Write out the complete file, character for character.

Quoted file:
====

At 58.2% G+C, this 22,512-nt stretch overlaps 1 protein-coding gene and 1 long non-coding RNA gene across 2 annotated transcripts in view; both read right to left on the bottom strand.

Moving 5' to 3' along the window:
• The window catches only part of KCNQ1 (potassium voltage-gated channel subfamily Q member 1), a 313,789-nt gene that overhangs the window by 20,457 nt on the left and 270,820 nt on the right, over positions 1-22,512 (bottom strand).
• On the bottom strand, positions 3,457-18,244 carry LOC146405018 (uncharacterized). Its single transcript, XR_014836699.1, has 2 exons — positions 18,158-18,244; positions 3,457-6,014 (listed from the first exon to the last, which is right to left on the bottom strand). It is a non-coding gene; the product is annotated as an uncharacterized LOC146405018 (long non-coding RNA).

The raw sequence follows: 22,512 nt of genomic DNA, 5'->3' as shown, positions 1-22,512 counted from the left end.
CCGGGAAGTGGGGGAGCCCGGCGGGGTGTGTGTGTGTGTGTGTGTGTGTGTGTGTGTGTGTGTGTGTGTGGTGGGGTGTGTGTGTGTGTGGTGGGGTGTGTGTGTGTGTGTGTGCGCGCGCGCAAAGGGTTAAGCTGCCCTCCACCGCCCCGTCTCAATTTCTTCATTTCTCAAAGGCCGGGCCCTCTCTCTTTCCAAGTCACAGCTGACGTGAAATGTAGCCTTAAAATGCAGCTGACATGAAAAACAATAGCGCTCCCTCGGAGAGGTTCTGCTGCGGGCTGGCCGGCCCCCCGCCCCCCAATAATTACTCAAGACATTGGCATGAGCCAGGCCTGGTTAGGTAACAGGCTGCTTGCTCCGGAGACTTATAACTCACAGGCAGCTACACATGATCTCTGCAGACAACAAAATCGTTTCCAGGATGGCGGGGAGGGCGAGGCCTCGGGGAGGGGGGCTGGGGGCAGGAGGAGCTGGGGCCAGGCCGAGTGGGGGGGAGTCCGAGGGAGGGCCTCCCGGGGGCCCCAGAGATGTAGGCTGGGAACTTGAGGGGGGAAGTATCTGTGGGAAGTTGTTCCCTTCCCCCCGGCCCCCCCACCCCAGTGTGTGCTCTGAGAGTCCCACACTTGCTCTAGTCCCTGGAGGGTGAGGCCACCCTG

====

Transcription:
At 58.2% G+C, this 22,512-nt stretch overlaps 1 protein-coding gene and 1 long non-coding RNA gene across 2 annotated transcripts in view; both read right to left on the bottom strand.

Moving 5' to 3' along the window:
• The window catches only part of KCNQ1 (potassium voltage-gated channel subfamily Q member 1), a 313,789-nt gene that overhangs the window by 20,457 nt on the left and 270,820 nt on the right, over positions 1-22,512 (bottom strand).
• On the bottom strand, positions 3,457-18,244 carry LOC146405018 (uncharacterized). Its single transcript, XR_014836699.1, has 2 exons — positions 18,158-18,244; positions 3,457-6,014 (listed from the first exon to the last, which is right to left on the bottom strand). It is a non-coding gene; the product is annotated as an uncharacterized LOC146405018 (long non-coding RNA).

The raw sequence follows: 22,512 nt of genomic DNA, 5'->3' as shown, positions 1-22,512 counted from the left end.
CCGGGAAGTGGGGGAGCCCGGCGGGGTGTGTGTGTGTGTGTGTGTGTGTGTGTGTGTGTGTGTGTGTGTGGTGGGGTGTGTGTGTGTGTGGTGGGGTGTGTGTGTGTGTGTGTGCGCGCGCGCAAAGGGTTAAGCTGCCCTCCACCGCCCCGTCTCAATTTCTTCATTTCTCAAAGGCCGGGCCCTCTCTCTTTCCAAGTCACAGCTGACGTGAAATGTAGCCTTAAAATGCAGCTGACATGAAAAACAATAGCGCTCCCTCGGAGAGGTTCTGCTGCGGGCTGGCCGGCCCCCCGCCCCCCAATAATTACTCAAGACATTGGCATGAGCCAGGCCTGGTTAGGTAACAGGCTGCTTGCTCCGGAGACTTATAACTCACAGGCAGCTACACATGATCTCTGCAGACAACAAAATCGTTTCCAGGATGGCGGGGAGGGCGAGGCCTCGGGGAGGGGGGCTGGGGGCAGGAGGAGCTGGGGCCAGGCCGAGTGGGGGGGAGTCCGAGGGAGGGCCTCCCGGGGGCCCCAGAGATGTAGGCTGGGAACTTGAGGGGGGAAGTATCTGTGGGAAGTTGTTCCCTTCCCCCCGGCCCCCCCACCCCAGTGTGTGCTCTGAGAGTCCCACACTTGCTCTAGTCCCTGGAGGGTGAGGCCACCCTG